### Applied Econometrics with R

From the publisher's website:

This is the first book on applied econometrics using the R system for statistical computing and graphics. It presents hands-on examples for a wide range of econometric models, from classical linear regression models for cross-section, time series or panel data and the common non-linear models of microeconometrics such as logit, probit and tobit models, to recent semiparametric extensions. In addition, it provides a chapter on programming, including simulations, optimization, and an introduction to R tools enabling reproducible econometric research. An R package accompanying this book, AER, is available from the Comprehensive R Archive Network (CRAN) at https://CRAN.R-project.org/package=AER.

Kleiber, Christian and Achim Zeileis. Applied Econometrics with R. ISBN 978-0-387-77316-2, Springer-Verlag, 2008, New York. https://www.springer.com/us/book/9780387773162

\newpage

## Bibliography

Jeffrey M. Wooldridge (2020). Introductory Econometrics: A Modern Approach, 7th edition. ISBN-13: 978-1-337-55886-0. Mason, Ohio :South-Western Cengage Learning.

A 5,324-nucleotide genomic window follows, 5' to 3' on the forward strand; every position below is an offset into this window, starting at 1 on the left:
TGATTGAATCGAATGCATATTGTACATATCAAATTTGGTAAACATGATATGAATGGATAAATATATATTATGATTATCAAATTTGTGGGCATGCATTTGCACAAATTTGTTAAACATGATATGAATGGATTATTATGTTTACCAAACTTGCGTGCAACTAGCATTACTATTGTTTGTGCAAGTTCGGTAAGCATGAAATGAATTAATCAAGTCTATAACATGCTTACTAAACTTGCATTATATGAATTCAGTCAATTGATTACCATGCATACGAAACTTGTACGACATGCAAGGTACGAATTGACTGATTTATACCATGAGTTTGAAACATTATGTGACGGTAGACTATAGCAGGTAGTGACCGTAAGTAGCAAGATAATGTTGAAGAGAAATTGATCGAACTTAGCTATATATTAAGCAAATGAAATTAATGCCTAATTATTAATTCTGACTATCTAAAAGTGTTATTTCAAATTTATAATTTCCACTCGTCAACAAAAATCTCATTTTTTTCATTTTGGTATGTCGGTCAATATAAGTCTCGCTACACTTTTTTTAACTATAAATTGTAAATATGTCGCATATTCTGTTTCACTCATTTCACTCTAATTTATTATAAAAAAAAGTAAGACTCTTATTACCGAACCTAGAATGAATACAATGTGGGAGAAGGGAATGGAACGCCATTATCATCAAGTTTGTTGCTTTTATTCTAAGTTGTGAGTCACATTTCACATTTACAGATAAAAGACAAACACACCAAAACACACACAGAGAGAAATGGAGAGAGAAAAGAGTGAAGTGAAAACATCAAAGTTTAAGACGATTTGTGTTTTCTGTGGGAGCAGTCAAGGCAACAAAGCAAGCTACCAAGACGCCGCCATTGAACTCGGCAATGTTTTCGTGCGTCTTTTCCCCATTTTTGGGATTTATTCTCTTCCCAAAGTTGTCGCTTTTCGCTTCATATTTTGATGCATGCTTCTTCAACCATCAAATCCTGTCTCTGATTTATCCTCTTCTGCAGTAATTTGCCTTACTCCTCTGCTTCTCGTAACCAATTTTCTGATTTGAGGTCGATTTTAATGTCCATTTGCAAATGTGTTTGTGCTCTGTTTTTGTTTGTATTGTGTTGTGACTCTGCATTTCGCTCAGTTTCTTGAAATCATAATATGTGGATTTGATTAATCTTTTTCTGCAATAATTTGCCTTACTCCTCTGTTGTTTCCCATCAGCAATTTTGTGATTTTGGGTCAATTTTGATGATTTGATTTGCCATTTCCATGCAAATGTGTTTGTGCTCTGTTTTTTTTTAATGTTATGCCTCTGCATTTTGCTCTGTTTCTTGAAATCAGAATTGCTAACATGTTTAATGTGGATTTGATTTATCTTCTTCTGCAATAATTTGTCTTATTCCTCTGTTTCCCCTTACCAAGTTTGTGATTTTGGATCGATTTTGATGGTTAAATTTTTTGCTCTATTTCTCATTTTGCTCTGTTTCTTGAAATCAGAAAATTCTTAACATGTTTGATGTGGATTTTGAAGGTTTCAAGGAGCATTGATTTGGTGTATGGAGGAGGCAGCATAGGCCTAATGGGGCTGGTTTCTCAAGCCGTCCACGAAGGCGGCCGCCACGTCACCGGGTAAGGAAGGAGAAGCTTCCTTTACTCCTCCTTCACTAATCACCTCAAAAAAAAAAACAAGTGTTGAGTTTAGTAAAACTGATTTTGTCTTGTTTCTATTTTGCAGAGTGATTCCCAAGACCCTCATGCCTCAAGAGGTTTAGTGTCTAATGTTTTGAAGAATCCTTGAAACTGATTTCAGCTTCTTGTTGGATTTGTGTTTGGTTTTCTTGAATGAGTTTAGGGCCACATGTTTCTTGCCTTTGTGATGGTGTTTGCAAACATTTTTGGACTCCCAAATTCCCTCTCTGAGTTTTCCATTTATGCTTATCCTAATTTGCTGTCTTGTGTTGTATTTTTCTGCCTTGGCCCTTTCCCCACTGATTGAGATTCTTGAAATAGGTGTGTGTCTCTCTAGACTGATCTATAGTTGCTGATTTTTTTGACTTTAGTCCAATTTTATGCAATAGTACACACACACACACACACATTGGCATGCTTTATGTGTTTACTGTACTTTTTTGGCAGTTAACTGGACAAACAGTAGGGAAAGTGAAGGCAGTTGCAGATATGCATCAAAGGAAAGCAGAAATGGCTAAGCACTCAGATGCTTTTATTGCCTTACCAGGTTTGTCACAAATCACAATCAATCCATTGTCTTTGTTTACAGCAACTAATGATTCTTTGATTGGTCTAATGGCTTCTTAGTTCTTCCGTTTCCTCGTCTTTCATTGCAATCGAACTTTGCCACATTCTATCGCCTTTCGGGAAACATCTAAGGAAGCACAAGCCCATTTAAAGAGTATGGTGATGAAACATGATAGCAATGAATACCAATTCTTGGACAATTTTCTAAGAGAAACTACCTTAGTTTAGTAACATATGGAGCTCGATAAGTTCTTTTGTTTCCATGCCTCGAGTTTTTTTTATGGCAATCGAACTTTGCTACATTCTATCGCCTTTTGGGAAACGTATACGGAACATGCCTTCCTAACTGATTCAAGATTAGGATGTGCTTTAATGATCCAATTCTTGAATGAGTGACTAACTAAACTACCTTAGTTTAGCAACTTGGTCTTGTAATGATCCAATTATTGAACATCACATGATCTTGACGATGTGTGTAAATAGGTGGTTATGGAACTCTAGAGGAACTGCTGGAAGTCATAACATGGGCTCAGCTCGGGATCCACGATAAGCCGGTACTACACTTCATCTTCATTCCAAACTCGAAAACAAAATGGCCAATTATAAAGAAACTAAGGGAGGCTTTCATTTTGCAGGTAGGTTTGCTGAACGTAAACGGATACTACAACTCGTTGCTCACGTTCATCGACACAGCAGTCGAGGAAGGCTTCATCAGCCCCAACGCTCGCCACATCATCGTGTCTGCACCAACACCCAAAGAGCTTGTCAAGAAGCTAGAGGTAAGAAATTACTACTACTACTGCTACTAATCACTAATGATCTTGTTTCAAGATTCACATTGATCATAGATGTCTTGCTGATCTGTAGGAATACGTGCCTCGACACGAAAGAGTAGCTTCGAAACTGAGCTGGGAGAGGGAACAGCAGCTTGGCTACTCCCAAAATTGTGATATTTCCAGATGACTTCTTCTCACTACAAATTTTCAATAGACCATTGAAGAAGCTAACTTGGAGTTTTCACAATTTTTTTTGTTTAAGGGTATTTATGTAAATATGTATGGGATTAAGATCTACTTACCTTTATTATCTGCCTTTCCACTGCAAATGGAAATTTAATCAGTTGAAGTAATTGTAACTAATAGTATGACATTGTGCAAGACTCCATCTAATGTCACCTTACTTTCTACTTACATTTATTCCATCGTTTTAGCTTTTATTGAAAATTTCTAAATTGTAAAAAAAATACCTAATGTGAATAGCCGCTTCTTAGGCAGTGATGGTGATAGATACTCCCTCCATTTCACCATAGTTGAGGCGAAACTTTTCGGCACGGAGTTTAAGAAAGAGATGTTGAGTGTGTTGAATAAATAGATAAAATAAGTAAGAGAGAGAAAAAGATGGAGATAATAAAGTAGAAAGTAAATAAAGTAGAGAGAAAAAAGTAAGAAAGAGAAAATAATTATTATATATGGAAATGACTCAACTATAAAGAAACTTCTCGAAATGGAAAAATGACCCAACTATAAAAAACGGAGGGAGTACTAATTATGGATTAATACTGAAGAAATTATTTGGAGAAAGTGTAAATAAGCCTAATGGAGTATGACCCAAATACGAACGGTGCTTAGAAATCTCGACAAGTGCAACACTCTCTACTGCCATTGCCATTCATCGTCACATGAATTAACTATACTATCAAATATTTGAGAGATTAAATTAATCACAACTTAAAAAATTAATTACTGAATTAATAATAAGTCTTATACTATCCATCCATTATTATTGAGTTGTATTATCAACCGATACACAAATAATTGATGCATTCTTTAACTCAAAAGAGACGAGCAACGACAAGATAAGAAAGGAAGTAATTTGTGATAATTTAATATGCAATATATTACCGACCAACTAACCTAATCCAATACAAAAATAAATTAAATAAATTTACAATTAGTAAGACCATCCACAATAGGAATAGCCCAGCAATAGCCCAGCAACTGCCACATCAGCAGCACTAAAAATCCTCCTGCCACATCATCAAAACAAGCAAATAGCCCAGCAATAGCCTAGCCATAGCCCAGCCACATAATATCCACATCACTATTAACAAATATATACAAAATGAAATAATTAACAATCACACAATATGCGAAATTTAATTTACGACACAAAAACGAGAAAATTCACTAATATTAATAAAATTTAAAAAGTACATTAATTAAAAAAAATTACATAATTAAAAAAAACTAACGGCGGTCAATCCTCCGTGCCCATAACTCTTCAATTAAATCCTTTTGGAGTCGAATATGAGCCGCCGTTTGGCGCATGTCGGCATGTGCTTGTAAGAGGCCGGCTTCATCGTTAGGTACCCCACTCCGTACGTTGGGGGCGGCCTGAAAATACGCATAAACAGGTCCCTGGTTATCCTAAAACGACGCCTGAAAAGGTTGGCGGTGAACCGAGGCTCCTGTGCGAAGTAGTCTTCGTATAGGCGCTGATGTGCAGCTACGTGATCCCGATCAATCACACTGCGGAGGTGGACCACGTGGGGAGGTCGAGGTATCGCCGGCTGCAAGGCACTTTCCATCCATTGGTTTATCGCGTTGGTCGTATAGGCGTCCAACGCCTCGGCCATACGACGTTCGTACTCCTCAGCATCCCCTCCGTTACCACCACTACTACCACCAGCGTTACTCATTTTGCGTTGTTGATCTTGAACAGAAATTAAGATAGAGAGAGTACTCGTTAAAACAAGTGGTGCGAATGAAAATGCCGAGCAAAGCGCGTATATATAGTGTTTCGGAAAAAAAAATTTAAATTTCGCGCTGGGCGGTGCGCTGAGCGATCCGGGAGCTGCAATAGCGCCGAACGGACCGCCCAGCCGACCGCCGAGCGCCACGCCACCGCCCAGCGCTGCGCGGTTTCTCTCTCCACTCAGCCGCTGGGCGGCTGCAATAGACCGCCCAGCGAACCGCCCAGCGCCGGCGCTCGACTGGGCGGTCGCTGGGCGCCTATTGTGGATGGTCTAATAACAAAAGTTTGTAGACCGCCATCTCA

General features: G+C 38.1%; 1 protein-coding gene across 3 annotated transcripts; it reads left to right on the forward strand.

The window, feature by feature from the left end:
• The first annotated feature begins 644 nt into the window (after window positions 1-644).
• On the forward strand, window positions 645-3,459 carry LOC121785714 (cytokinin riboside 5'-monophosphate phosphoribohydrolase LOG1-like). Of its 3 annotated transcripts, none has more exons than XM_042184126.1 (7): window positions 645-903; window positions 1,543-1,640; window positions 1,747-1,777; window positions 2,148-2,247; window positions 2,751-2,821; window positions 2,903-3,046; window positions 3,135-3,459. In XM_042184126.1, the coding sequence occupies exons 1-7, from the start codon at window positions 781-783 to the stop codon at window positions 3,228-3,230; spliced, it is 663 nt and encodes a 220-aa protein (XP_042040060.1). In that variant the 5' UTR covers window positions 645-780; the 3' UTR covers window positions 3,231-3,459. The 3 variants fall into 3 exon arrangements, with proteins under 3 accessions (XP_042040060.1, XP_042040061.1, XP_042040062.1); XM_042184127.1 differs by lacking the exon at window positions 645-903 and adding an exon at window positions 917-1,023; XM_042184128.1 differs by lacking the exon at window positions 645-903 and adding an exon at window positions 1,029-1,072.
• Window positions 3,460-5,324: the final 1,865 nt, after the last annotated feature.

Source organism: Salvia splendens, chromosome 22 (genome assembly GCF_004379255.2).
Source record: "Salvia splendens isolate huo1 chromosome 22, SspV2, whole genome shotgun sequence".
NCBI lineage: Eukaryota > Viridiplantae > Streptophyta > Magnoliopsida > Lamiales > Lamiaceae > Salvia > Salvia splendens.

Jeffrey A. Ryan and Joshua M. Ulrich (2020). quantmod: Quantitative Financial Modelling Framework. R package version 0.4.18. https://CRAN.R-project.org/package=quantmod

R Core Team (2021). R: A language and environment for statistical computing. R Foundation for Statistical Computing, Vienna, Austria. URL https://www.R-project.org/.

Marek Hlavac (2018). stargazer: Well-Formatted Regression and Summary Statistics Tables. R package version 5.2.2. URL: https://CRAN.R-project.org/package=stargazer

van der Loo M (2020). tinytest “A method for deriving information from running R code.” The R Journal, Accepted for publication. .

Yihui Xie (2021). knitr: A General-Purpose Package for Dynamic Report Generation in R. R package version 1.33. https://CRAN.R-project.org/package=knitr